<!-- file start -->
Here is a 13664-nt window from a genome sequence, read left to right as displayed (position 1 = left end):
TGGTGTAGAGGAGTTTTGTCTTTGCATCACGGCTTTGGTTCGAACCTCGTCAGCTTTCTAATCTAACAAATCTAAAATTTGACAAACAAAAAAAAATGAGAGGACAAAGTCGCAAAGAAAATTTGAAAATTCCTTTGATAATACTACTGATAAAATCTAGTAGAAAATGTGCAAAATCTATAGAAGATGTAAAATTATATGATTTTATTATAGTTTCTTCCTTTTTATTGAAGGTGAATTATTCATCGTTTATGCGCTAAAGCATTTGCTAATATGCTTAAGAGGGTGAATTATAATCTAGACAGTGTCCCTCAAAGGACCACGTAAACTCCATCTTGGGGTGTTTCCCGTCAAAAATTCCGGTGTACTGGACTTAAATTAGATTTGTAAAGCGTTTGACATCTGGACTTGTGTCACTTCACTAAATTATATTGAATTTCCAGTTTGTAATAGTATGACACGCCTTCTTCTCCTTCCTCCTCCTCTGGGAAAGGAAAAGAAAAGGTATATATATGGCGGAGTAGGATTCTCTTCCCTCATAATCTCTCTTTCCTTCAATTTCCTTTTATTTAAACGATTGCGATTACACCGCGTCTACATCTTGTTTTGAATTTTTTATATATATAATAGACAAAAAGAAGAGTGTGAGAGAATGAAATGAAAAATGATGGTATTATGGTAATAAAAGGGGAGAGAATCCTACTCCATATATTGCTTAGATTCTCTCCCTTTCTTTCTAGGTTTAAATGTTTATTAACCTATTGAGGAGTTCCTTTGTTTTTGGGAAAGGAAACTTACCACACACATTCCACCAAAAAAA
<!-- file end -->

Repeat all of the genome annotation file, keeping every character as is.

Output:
Here is a 13664-nt window from a genome sequence, read left to right as displayed (position 1 = left end):
TGGTGTAGAGGAGTTTTGTCTTTGCATCACGGCTTTGGTTCGAACCTCGTCAGCTTTCTAATCTAACAAATCTAAAATTTGACAAACAAAAAAAAATGAGAGGACAAAGTCGCAAAGAAAATTTGAAAATTCCTTTGATAATACTACTGATAAAATCTAGTAGAAAATGTGCAAAATCTATAGAAGATGTAAAATTATATGATTTTATTATAGTTTCTTCCTTTTTATTGAAGGTGAATTATTCATCGTTTATGCGCTAAAGCATTTGCTAATATGCTTAAGAGGGTGAATTATAATCTAGACAGTGTCCCTCAAAGGACCACGTAAACTCCATCTTGGGGTGTTTCCCGTCAAAAATTCCGGTGTACTGGACTTAAATTAGATTTGTAAAGCGTTTGACATCTGGACTTGTGTCACTTCACTAAATTATATTGAATTTCCAGTTTGTAATAGTATGACACGCCTTCTTCTCCTTCCTCCTCCTCTGGGAAAGGAAAAGAAAAGGTATATATATGGCGGAGTAGGATTCTCTTCCCTCATAATCTCTCTTTCCTTCAATTTCCTTTTATTTAAACGATTGCGATTACACCGCGTCTACATCTTGTTTTGAATTTTTTATATATATAATAGACAAAAAGAAGAGTGTGAGAGAATGAAATGAAAAATGATGGTATTATGGTAATAAAAGGGGAGAGAATCCTACTCCATATATTGCTTAGATTCTCTCCCTTTCTTTCTAGGTTTAAATGTTTATTAACCTATTGAGGAGTTCCTTTGTTTTTGGGAAAGGAAACTTACCACACACATTCCACCAAAAAAA